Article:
Time Travel in a Thai Library: A Visit to Neilson Hays

 

Entering Bangkok’s Neilson Hays Library is like launching an adventure into time travel. Not a computer can be seen, card catalogs still hold sway, and books–no video cassettes or DVDs–wait behind glass doors in old-fashioned bookcases. Patrons remove their shoes before entering the building, and the smooth, highly polished wooden floor feels like satin beneath the soles of bare feet.

Make no mistake about it, this is a true library, not a museum, and nowhere is that more evident than in the children’s section. Shelves built over 140 years ago hold Lemony Snicket, Harry Potter, Artemis Fowl, and Montana prodigy Christopher Paolini’s Eragon series. They are joined by modern classics–Hatchet and The Outsiders, Edward Eager’s Knight’s Castle, Arthur Ransome, Enid Blyton, and all of Mary Poppins, as well as the more venerable Don Quixote, Lorna Doone, and The Pathfinder.  Among this august company is Mitali Perkins’ wonderful novel, Rickshaw Girl, the story of a Bangladeshi girl who transforms her talent for painting alpanas, the traditional patterns that adorn household walkways and thresholds, into a financial contribution for her family.

It’s a good thing that bean-bag chairs are near the picture books, because this is a corner that demands lingering, filled with gorgeous books from all over the English-speaking world. New Zealand’s wonderful Hairy MacLary lives here, as does Where the Giant Sleeps, by Mem Fox, illustrated by Vladimir Radunsky–and a treasure from New York City’s Chinatown that deserves–and will soon receive–its own post.

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Set in a serene little garden, with an adjacent cafe and outdoor tables, this library is an oasis of tranquility in a restless city. It’s not only a respite for Bangkok residents, the library also offers a welcome vacation from shopping and sightseeing for travelers, with a small charge for those who are not library members.


9 Responses to “Time Travel in a Thai Library: A Visit to Neilson Hays”

  1. Marjorie Says:

    It sounds blissful and vibrant – thank you for bringing it to us over cyberspace!

  2. Sally Says:

    Wow, sounds like they’ve got a good collection of English books for children there. Are there Thai language books for children there? What do they look like, I wonder?

  3. Aline Says:

    “An oasis of tranquility in a restless city…” Sounds so great! Lovely to know “Rickshaw Girl” is one of the many treasures that graces its shelves.

  4. Marjorie Says:

    I love the script of Thai – when we were in Thailand a few years ago, Older Brother, then not quite 2, (and not a brother at all!) was given a bilingual edition of Beatrix Potter’s Tom Kitten on the plane. I have it on my bookshelf at school and my pupils find it really intriguing :-)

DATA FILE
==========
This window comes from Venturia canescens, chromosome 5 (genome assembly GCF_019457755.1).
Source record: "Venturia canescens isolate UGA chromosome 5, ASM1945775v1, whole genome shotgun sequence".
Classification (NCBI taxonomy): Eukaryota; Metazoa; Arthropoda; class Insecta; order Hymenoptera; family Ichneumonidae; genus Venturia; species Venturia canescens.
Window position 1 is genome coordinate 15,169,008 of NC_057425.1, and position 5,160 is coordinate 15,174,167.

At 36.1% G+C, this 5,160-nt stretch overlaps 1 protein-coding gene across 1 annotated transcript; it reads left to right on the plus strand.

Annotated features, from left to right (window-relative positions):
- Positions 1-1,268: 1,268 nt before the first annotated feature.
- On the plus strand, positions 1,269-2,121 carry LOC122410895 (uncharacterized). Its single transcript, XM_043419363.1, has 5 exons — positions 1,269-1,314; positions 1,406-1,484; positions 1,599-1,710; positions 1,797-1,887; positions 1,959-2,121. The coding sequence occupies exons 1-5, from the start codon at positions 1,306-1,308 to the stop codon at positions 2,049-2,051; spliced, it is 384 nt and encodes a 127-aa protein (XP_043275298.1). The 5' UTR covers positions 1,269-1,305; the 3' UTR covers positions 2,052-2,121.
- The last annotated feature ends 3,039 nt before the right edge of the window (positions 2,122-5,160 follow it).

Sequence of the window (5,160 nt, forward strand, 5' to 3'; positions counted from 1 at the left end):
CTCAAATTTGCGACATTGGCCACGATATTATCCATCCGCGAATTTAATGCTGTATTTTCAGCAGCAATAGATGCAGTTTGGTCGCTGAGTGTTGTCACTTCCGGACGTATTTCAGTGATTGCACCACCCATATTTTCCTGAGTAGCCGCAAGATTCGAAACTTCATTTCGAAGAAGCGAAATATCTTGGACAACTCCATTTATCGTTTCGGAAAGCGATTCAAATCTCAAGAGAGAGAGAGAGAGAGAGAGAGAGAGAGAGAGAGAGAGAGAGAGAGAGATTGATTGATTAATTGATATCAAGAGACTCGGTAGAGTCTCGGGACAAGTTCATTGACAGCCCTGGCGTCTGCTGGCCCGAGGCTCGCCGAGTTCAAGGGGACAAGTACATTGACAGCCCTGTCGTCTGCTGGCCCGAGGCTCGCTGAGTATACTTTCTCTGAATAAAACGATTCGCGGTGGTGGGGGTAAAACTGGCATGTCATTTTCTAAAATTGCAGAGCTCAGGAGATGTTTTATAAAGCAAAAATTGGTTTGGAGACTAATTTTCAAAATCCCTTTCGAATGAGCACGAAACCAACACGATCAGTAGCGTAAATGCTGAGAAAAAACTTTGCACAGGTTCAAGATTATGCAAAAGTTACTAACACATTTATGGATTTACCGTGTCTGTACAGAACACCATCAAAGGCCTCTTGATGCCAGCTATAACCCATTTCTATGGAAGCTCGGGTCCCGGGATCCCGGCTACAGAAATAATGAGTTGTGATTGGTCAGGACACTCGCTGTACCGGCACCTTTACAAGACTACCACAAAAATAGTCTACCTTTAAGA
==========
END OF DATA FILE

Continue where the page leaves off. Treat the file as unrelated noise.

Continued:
5. Janet Says:

    Yes, I was particularly thrilled that they had Rickshaw Girl on the shelves because I’d been saving my reading of it for a special occasion and was afraid I’d waited too long and might not be able to find it in my new city–soo happy to be proved wrong.
    I too love the Thai script–do wish there were spaces between the words though–and punctuation! Makes it quelling for a farang to not have these things when attempting to read.
    Sally, Marjorie has a great blog post about Thai books at the Bologna Book Fair that shows covers of picture books. Neilson Hayes is an English-language library donated by a Brit in honor of his wife, Jennie–I din’t include that in my post because of space limitations but it should come up in the NH link.
    I wish you could all come and have tea with me there in the garden!

  6. Marjorie Says:

    Now there’s an invitation!

  7. Get A Trip Says:

    Thanks for taking us through time and space to this Thai library. All libraries have their own ambience and this one sounds really neat. I can just picture going in without shoes and the smell of the old wood and so..so..many books. I loved libraries ever since I was a little kid.

  8. Ben Says:

    old beautiful and magic things seems like are dieing with progress. but still are some places like this library that keep the story charm go on.Thanks for telling us about it!

  9. Scotty from Harvard Says:

    I just wanted to thank you very much for this indepth article. I have already bookmarked your site, when I have more free time I am going to have to do some further browsing. Well back to my dreaming of Panama or back to the books – I wonder which one is going to win out. :)